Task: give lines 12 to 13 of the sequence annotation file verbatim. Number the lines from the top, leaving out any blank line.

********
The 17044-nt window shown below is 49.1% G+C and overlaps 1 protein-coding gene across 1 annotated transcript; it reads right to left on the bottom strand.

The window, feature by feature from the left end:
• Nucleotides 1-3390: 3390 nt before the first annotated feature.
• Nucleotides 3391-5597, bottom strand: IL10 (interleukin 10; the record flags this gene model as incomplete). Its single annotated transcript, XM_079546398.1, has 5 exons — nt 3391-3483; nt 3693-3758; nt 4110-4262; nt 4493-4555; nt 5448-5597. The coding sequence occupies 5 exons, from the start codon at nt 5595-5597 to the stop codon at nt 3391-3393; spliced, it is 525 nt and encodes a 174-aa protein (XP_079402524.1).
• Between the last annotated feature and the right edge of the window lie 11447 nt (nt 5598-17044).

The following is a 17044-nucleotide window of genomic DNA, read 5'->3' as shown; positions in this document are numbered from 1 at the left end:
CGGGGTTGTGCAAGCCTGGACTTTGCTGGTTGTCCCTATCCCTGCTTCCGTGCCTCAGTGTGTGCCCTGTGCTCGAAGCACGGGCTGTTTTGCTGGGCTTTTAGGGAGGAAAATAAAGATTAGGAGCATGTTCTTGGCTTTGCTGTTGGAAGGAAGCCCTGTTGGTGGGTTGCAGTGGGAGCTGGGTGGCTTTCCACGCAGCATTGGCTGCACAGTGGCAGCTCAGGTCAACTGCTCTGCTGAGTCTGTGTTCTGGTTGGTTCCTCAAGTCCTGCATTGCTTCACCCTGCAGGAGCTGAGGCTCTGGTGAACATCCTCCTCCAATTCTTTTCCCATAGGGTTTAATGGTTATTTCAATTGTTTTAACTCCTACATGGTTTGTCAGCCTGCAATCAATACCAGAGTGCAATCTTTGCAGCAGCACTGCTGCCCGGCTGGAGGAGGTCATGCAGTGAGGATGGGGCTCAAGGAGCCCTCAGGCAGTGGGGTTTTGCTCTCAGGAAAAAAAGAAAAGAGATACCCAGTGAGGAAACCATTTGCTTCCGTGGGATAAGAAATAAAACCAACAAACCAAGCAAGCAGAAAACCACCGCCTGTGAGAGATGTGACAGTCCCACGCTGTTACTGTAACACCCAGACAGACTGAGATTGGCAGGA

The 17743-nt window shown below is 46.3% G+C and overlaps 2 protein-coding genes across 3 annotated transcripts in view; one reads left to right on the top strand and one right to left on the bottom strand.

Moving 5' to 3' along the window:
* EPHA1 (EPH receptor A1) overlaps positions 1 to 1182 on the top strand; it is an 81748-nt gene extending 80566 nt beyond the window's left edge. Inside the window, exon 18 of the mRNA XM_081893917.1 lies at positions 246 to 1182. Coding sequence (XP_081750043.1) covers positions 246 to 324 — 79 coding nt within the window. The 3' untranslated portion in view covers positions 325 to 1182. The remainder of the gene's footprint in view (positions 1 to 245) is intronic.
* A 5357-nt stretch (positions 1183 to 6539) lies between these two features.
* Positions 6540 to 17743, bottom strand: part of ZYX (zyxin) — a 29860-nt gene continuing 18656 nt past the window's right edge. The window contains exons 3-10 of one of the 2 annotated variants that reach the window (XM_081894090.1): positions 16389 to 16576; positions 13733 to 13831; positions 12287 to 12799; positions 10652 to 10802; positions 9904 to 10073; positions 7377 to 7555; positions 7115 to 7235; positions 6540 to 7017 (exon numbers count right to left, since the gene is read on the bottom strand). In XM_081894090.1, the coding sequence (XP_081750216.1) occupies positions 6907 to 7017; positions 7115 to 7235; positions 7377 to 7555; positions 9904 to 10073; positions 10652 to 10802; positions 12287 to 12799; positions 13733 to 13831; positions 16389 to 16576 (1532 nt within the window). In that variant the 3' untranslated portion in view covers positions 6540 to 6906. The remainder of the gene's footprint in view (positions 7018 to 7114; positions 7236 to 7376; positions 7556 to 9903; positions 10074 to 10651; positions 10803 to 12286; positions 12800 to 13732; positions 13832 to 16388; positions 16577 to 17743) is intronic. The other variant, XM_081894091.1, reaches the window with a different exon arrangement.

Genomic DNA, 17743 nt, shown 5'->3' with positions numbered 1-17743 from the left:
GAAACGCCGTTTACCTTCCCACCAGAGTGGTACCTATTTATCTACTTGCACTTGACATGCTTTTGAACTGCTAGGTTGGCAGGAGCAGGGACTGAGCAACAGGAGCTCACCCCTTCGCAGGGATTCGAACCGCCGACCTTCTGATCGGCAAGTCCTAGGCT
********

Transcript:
* Positions 6540 to 17743, bottom strand: part of ZYX (zyxin) — a 29860-nt gene continuing 18656 nt past the window's right edge. The window contains exons 3-10 of one of the 2 annotated variants that reach the window (XM_081894090.1): positions 16389 to 16576; positions 13733 to 13831; positions 12287 to 12799; positions 10652 to 10802; positions 9904 to 10073; positions 7377 to 7555; positions 7115 to 7235; positions 6540 to 7017 (exon numbers count right to left, since the gene is read on the bottom strand). In XM_081894090.1, the coding sequence (XP_081750216.1) occupies positions 6907 to 7017; positions 7115 to 7235; positions 7377 to 7555; positions 9904 to 10073; positions 10652 to 10802; positions 12287 to 12799; positions 13733 to 13831; positions 16389 to 16576 (1532 nt within the window). In that variant the 3' untranslated portion in view covers positions 6540 to 6906. The remainder of the gene's footprint in view (positions 7018 to 7114; positions 7236 to 7376; positions 7556 to 9903; positions 10074 to 10651; positions 10803 to 12286; positions 12800 to 13732; positions 13832 to 16388; positions 16577 to 17743) is intronic. The other variant, XM_081894091.1, reaches the window with a different exon arrangement.

Genomic DNA, 17743 nt, shown 5'->3' with positions numbered 1-17743 from the left: